ZANESVILLE, Ohio – The Muskingum County Emergency Management Agency hosted a crisis intervention Tuesday, October 23rd for local first responders.
Jim Still-Pepper explained how to understand what goes on in the brain when it has experienced trauma. He said they talked in together and in groups about the three sections of the brain.
“The first part is the survival brain, the second part is the emotional brain and the third part is our mature brain,” Still-Pepper said. “In a crisis we tend to respond with just our survival brain and so if the officers understand this then they can look for ways to create subtle points that will help the people that they are dealing with get to better functioning parts of their brain.”
Still-Pepper said these classes are vital for officers because they are responding to people in crisis all the time and this will help them be in a better position to help. Sergeant Adam Newlon was one of the officers in attendance and said it is a common occurrence that they respond to these types of incidents so they need to know different techniques.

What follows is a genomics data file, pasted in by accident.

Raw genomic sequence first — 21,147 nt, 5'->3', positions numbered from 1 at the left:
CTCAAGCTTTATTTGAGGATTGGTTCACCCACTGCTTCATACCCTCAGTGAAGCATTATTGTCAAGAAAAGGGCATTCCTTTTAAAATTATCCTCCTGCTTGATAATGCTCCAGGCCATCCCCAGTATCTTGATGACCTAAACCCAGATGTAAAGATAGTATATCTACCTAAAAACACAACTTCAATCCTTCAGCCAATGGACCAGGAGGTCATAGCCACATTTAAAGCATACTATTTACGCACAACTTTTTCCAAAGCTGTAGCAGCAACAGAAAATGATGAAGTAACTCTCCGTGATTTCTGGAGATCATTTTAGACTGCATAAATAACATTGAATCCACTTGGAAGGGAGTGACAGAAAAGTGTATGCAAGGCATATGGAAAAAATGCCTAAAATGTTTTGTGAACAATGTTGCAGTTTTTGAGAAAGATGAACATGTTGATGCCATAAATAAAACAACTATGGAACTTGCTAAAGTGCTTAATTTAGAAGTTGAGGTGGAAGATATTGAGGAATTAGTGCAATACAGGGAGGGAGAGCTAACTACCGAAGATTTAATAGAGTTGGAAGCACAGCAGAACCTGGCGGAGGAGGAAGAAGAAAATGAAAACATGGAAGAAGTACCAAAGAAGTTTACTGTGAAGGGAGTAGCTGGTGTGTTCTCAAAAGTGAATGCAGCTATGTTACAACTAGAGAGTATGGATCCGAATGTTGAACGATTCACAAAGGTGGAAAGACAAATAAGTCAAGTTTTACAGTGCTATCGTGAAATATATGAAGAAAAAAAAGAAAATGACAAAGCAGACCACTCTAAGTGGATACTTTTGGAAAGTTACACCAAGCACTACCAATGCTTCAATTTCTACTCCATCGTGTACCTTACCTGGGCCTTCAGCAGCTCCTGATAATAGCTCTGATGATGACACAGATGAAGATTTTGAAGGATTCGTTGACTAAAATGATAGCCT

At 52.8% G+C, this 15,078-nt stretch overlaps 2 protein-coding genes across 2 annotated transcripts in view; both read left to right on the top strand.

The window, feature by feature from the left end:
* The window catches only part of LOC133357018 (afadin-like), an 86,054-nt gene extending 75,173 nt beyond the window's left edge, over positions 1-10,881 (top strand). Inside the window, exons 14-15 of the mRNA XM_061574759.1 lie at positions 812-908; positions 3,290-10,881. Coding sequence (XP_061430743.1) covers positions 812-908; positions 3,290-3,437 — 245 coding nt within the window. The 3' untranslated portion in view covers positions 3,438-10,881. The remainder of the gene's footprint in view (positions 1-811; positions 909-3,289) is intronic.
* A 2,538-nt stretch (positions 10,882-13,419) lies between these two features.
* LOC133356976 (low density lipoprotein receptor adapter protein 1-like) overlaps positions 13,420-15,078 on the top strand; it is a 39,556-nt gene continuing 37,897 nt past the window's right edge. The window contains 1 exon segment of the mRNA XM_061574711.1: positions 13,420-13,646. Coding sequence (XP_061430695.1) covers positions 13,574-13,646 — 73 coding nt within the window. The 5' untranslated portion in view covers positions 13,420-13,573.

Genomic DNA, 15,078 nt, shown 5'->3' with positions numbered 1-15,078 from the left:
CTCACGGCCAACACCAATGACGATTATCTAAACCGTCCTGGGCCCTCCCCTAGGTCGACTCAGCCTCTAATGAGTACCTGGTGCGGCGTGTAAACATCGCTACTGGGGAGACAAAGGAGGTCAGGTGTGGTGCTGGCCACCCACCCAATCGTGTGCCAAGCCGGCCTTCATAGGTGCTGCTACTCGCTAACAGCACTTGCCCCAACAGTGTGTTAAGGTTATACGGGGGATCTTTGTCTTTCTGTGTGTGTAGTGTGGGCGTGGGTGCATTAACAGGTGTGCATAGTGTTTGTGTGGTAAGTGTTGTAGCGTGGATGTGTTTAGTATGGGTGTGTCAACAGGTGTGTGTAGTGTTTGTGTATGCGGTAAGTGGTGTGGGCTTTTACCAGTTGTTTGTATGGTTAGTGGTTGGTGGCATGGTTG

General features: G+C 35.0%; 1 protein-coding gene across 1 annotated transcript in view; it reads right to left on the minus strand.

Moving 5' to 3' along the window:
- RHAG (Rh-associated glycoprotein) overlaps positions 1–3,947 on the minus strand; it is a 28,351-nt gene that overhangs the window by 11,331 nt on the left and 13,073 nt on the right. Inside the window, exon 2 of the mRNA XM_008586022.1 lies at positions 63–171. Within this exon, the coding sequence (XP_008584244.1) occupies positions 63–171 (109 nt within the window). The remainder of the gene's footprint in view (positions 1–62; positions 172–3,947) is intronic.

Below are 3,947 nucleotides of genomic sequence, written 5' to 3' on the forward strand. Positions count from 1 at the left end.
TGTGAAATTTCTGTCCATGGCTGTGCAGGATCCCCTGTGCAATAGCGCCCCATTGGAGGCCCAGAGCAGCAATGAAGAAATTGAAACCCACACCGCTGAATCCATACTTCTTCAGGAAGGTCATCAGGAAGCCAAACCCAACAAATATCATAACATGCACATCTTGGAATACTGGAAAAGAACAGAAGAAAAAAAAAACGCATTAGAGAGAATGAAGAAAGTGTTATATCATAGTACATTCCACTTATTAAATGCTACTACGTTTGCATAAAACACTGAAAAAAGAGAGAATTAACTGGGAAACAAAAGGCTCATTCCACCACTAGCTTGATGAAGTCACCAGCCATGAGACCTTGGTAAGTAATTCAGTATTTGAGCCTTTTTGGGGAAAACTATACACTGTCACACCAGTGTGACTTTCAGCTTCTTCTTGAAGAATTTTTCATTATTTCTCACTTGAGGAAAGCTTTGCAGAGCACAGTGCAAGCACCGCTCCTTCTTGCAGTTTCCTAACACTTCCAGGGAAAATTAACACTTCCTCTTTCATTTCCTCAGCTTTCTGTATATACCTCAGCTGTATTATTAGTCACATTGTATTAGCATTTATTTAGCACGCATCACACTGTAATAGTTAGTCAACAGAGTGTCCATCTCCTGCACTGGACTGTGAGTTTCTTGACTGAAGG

“De-escalation would be a good one to use to maybe get somebody to calm down from where they’re at so that we could better help them,” Newlon said.
He said that members of the community should try to look out for others and contact professionals if needed for help before a person can create a crisis situation. Paul Quinn, President of the local affiliate of National Alliance of Mental Illness, says he believes this is their 17th year holding the crisis intervention.
“When officers come upon someone who has a mental illness or maybe an addiction, they may not act like you expect them to,” Quinn said. “Law enforcement officers are taught to get control of the situation and if someone with a mental health issue or an addiction, which sometimes drugs can look like a mental health issue, they may flee if they see law because of fear or it may not even register who they are. It’s hard to tell where their brain might be.”
The purpose of this is to help develop a better relationship between first responders and those they come across who may be mentally ill.